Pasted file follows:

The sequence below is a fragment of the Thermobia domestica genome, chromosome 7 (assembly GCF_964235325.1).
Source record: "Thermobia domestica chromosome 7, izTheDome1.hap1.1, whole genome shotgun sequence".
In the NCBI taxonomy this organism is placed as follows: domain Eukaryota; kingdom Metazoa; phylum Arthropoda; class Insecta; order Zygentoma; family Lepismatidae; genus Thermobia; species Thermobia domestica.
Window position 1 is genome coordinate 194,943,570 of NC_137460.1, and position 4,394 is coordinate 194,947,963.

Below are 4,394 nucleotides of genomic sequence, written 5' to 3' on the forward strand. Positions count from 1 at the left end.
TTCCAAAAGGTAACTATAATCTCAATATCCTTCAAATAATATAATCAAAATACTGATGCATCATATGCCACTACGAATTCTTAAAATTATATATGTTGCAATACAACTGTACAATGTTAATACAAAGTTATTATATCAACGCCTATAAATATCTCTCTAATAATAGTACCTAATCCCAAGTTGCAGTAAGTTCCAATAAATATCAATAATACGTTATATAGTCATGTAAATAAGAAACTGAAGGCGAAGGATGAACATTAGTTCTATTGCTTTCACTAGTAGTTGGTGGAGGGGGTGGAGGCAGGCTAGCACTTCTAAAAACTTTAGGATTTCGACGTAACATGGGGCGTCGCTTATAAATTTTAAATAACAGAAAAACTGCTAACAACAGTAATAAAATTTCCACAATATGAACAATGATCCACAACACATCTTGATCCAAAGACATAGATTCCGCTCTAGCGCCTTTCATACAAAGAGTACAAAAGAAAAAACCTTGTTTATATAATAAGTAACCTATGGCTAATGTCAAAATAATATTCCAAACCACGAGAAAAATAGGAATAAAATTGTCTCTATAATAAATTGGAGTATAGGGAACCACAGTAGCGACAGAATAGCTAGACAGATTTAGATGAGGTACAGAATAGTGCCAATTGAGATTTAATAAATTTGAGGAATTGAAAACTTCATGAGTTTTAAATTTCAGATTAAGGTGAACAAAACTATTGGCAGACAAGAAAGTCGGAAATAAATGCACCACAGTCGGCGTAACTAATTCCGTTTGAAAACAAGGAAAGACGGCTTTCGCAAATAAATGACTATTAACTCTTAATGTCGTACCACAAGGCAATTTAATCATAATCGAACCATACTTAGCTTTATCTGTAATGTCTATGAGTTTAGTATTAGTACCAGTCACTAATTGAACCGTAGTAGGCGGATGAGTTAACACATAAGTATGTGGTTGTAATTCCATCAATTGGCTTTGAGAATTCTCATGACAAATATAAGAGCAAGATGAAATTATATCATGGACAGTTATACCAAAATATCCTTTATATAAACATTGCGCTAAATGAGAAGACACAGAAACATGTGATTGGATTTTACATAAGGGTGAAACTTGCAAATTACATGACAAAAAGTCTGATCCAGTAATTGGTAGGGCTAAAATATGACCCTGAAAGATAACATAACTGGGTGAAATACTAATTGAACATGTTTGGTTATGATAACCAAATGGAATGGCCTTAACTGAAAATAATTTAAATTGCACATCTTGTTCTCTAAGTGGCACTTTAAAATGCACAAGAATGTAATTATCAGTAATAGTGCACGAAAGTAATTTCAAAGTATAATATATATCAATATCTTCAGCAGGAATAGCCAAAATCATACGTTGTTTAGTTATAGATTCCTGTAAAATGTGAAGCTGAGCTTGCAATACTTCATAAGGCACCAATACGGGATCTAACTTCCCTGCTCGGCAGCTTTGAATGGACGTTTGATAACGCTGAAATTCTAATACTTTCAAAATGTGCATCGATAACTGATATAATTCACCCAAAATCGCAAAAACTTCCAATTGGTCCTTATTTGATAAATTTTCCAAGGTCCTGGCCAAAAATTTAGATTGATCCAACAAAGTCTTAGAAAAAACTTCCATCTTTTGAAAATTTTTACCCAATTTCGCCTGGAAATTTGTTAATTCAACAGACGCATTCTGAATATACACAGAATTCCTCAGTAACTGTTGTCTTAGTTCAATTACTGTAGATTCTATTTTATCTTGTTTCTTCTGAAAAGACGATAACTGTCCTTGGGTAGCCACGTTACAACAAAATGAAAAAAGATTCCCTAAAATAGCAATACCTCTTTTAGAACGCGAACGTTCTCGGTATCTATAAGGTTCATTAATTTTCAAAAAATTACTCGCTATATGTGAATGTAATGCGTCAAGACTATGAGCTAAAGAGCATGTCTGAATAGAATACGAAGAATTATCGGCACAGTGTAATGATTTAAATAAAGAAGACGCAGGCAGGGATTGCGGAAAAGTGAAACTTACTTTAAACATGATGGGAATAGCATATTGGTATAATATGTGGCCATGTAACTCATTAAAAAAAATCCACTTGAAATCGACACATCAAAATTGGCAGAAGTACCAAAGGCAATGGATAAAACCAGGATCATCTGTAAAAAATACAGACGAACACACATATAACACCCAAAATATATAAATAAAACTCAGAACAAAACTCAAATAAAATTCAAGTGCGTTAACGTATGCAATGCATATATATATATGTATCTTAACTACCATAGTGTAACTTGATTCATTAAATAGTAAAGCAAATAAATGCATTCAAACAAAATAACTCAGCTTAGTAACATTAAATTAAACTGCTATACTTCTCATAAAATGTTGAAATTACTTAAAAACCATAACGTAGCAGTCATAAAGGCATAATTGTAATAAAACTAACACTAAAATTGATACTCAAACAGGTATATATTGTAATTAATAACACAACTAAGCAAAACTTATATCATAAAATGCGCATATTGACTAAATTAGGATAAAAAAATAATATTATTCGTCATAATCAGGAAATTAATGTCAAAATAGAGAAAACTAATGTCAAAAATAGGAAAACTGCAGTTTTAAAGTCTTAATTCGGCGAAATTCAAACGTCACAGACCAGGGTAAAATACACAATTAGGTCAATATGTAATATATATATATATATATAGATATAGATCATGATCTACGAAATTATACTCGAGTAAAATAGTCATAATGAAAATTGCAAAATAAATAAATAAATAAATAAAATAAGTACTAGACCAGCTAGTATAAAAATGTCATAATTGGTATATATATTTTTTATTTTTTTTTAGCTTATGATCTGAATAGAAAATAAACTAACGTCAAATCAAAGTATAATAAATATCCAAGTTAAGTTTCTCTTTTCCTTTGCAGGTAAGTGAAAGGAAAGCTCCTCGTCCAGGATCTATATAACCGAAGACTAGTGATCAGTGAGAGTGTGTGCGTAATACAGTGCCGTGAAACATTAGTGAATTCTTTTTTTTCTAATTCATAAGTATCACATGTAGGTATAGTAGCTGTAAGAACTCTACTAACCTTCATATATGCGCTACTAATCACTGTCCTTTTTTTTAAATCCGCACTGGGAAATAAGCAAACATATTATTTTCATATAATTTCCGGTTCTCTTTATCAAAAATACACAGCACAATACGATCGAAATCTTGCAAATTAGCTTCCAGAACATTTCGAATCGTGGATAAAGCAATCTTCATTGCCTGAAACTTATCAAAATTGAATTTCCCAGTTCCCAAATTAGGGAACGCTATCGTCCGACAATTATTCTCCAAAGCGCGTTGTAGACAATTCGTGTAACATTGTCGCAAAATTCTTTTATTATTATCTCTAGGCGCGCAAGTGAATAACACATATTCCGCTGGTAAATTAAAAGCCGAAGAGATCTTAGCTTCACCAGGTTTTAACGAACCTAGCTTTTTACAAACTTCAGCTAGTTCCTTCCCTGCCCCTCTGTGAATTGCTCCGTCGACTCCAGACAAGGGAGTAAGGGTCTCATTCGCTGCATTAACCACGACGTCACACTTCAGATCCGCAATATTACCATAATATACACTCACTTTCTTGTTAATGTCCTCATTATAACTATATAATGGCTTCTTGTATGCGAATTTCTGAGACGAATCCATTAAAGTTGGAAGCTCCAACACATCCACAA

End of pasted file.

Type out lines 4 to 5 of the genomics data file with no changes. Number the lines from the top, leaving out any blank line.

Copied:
Window position 1 is genome coordinate 194,943,570 of NC_137460.1, and position 4,394 is coordinate 194,947,963.

Below are 4,394 nucleotides of genomic sequence, written 5' to 3' on the forward strand. Positions count from 1 at the left end.